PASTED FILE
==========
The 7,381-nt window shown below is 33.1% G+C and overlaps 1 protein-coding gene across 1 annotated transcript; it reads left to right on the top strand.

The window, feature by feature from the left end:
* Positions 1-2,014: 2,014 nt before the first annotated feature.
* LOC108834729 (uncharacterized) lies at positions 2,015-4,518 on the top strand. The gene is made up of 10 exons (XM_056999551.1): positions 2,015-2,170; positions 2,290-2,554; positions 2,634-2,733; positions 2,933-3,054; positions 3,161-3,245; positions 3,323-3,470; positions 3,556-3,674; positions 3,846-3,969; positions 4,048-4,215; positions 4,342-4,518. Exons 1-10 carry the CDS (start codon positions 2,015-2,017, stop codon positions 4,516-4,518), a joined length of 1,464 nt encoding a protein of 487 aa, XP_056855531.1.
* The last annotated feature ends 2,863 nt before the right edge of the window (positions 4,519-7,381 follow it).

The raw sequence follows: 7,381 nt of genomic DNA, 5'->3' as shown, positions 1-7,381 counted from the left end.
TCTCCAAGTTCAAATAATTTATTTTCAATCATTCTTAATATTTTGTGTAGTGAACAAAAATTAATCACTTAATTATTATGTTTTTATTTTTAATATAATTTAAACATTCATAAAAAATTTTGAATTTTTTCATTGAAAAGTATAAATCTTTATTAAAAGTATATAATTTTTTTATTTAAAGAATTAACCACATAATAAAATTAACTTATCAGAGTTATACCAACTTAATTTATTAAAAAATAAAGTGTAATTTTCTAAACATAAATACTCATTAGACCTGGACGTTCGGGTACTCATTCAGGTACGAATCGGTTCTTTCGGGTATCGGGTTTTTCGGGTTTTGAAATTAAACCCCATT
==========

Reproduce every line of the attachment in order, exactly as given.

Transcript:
The 7,381-nt window shown below is 33.1% G+C and overlaps 1 protein-coding gene across 1 annotated transcript; it reads left to right on the top strand.

The window, feature by feature from the left end:
* Positions 1-2,014: 2,014 nt before the first annotated feature.
* LOC108834729 (uncharacterized) lies at positions 2,015-4,518 on the top strand. The gene is made up of 10 exons (XM_056999551.1): positions 2,015-2,170; positions 2,290-2,554; positions 2,634-2,733; positions 2,933-3,054; positions 3,161-3,245; positions 3,323-3,470; positions 3,556-3,674; positions 3,846-3,969; positions 4,048-4,215; positions 4,342-4,518. Exons 1-10 carry the CDS (start codon positions 2,015-2,017, stop codon positions 4,516-4,518), a joined length of 1,464 nt encoding a protein of 487 aa, XP_056855531.1.
* The last annotated feature ends 2,863 nt before the right edge of the window (positions 4,519-7,381 follow it).

The raw sequence follows: 7,381 nt of genomic DNA, 5'->3' as shown, positions 1-7,381 counted from the left end.
TCTCCAAGTTCAAATAATTTATTTTCAATCATTCTTAATATTTTGTGTAGTGAACAAAAATTAATCACTTAATTATTATGTTTTTATTTTTAATATAATTTAAACATTCATAAAAAATTTTGAATTTTTTCATTGAAAAGTATAAATCTTTATTAAAAGTATATAATTTTTTTATTTAAAGAATTAACCACATAATAAAATTAACTTATCAGAGTTATACCAACTTAATTTATTAAAAAATAAAGTGTAATTTTCTAAACATAAATACTCATTAGACCTGGACGTTCGGGTACTCATTCAGGTACGAATCGGTTCTTTCGGGTATCGGGTTTTTCGGGTTTTGAAATTAAACCCCATT